(from Cohort Visualizer, released today)
A cohort is a group of people who share a common characteristic or experience within a defined period (Wikipedia). It's used a lot in health to track how different groups of patients respond to disease and medication. It can be used in business to track progress in the funnel.
For software and websites, cohorts are useful because they let you measure the impact of your product changes over time. Simple example: Using cohorts you can see the conversion rate of new users from two months ago and compare it to new users of today. Ideally, this would let you judge if your software is getting better over time, users are getting happier, etc. Sometimes you'll see that things are getting worse.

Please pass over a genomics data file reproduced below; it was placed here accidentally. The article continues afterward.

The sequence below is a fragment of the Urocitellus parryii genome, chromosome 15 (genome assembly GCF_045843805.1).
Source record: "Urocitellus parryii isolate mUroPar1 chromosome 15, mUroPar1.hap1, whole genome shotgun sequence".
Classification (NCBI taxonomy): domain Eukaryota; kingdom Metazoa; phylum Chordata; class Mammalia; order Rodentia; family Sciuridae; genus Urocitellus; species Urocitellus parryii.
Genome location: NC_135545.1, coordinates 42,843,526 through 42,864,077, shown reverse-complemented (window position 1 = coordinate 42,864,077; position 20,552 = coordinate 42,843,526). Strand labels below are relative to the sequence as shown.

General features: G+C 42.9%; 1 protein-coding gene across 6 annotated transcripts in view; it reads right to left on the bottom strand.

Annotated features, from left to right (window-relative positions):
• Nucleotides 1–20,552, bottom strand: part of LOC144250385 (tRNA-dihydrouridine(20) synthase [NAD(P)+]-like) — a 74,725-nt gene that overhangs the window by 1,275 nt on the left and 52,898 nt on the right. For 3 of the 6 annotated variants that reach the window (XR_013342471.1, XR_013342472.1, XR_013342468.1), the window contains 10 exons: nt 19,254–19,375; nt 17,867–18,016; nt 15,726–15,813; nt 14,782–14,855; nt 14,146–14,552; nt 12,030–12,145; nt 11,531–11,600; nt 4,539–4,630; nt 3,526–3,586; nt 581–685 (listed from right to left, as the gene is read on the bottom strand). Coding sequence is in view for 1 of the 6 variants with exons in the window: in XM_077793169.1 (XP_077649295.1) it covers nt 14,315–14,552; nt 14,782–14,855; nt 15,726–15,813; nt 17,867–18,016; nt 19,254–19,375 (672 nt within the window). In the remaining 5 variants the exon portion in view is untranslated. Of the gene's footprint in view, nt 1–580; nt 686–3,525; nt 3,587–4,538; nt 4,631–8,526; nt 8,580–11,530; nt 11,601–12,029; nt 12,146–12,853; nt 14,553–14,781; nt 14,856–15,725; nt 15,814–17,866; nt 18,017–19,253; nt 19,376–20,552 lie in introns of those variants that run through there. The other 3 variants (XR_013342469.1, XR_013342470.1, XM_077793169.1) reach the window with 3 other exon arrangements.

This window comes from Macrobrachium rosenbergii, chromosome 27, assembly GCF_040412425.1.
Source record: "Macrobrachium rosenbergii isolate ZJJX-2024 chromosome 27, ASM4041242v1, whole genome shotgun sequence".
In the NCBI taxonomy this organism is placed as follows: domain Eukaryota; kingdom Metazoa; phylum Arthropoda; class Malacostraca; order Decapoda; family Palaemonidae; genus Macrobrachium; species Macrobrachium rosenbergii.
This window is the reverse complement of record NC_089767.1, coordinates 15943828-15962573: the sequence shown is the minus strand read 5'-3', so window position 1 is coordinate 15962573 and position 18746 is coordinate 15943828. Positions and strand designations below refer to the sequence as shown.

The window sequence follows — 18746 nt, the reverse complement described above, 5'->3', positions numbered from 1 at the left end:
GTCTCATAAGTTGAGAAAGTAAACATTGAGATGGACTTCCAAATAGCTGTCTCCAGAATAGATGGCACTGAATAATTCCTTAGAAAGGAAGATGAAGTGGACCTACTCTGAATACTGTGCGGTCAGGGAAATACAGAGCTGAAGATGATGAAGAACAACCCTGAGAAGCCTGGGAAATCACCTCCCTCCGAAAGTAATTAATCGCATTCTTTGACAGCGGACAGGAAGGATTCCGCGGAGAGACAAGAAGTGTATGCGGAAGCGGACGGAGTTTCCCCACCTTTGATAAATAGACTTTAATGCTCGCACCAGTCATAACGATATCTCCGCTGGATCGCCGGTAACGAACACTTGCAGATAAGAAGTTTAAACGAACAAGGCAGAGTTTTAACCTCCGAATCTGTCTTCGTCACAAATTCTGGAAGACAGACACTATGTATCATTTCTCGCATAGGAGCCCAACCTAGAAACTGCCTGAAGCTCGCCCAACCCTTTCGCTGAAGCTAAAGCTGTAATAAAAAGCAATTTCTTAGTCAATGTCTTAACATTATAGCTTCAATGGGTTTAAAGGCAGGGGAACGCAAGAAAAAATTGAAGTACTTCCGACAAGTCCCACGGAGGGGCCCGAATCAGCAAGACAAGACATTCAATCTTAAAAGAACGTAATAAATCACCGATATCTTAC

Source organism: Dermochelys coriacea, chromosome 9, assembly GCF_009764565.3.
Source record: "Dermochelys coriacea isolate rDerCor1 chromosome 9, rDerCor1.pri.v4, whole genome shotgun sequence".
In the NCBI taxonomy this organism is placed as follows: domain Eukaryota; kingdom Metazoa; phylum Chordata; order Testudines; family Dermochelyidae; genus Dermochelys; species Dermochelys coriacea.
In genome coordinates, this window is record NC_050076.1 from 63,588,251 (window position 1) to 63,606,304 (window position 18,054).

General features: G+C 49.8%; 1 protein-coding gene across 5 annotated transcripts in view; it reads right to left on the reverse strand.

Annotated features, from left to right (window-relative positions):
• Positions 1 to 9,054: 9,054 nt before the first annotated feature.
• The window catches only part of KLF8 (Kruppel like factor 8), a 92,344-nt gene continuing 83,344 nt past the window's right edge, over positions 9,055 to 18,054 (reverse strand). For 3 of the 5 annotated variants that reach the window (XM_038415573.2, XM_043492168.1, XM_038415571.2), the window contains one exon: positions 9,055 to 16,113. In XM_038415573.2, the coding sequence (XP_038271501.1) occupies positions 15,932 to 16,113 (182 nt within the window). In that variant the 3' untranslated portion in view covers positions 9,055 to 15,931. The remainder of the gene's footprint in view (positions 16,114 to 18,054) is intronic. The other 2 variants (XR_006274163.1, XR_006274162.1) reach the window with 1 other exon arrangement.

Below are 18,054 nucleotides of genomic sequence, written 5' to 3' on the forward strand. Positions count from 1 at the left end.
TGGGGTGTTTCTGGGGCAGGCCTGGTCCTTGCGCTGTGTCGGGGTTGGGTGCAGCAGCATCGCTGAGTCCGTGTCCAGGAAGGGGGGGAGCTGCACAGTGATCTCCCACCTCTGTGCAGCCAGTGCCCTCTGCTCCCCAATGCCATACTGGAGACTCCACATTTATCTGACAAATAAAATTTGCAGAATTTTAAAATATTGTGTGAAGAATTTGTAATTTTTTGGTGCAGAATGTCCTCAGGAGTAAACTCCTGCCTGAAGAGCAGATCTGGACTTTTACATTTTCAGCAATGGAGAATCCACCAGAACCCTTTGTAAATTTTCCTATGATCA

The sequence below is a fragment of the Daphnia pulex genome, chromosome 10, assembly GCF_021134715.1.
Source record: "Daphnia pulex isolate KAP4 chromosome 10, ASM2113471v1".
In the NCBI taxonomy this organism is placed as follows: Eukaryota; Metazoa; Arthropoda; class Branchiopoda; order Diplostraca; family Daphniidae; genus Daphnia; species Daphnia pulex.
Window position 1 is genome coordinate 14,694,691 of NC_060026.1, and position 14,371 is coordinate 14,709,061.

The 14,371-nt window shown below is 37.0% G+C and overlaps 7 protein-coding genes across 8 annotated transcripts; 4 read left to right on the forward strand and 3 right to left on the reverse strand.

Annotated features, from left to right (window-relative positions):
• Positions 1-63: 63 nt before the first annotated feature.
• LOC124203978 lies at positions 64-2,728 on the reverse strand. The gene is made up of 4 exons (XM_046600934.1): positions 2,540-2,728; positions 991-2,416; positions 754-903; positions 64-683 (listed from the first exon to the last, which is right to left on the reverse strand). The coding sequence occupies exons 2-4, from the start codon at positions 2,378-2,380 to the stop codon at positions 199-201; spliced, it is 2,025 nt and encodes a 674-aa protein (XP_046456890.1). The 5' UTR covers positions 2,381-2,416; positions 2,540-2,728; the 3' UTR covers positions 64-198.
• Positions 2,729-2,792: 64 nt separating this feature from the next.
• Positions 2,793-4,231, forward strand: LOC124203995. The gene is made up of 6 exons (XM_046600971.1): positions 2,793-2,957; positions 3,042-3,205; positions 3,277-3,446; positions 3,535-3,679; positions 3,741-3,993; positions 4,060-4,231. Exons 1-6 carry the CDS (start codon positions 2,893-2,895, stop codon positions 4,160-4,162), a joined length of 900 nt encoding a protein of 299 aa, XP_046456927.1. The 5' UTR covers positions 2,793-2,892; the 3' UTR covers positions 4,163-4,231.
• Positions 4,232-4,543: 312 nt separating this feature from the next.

Cohort analysis can apply to more than just users. For example, you could treat a set of articles on a blog as the source dataset; the levels of traffic or reshares could be mutually exclusive states; and you could treat common tags as a group type, or author as a group type. Cohort Visualizer would let you drill down and compare all of those groupings pretty easily.
One of the most interesting things about cohort analysis is the graphs change over time. If you take a snapshot of your cohort data today and then take another snapshot two months from now, you'll see that the older cohort bars have changed. This happens because users who signed up two months ago remain active and continue to make progress in your funnel over extended periods. It's useful to save your cohort datasets after you collect them, so you can compare to the past.
Other things to read to understand the motivation and method behind this: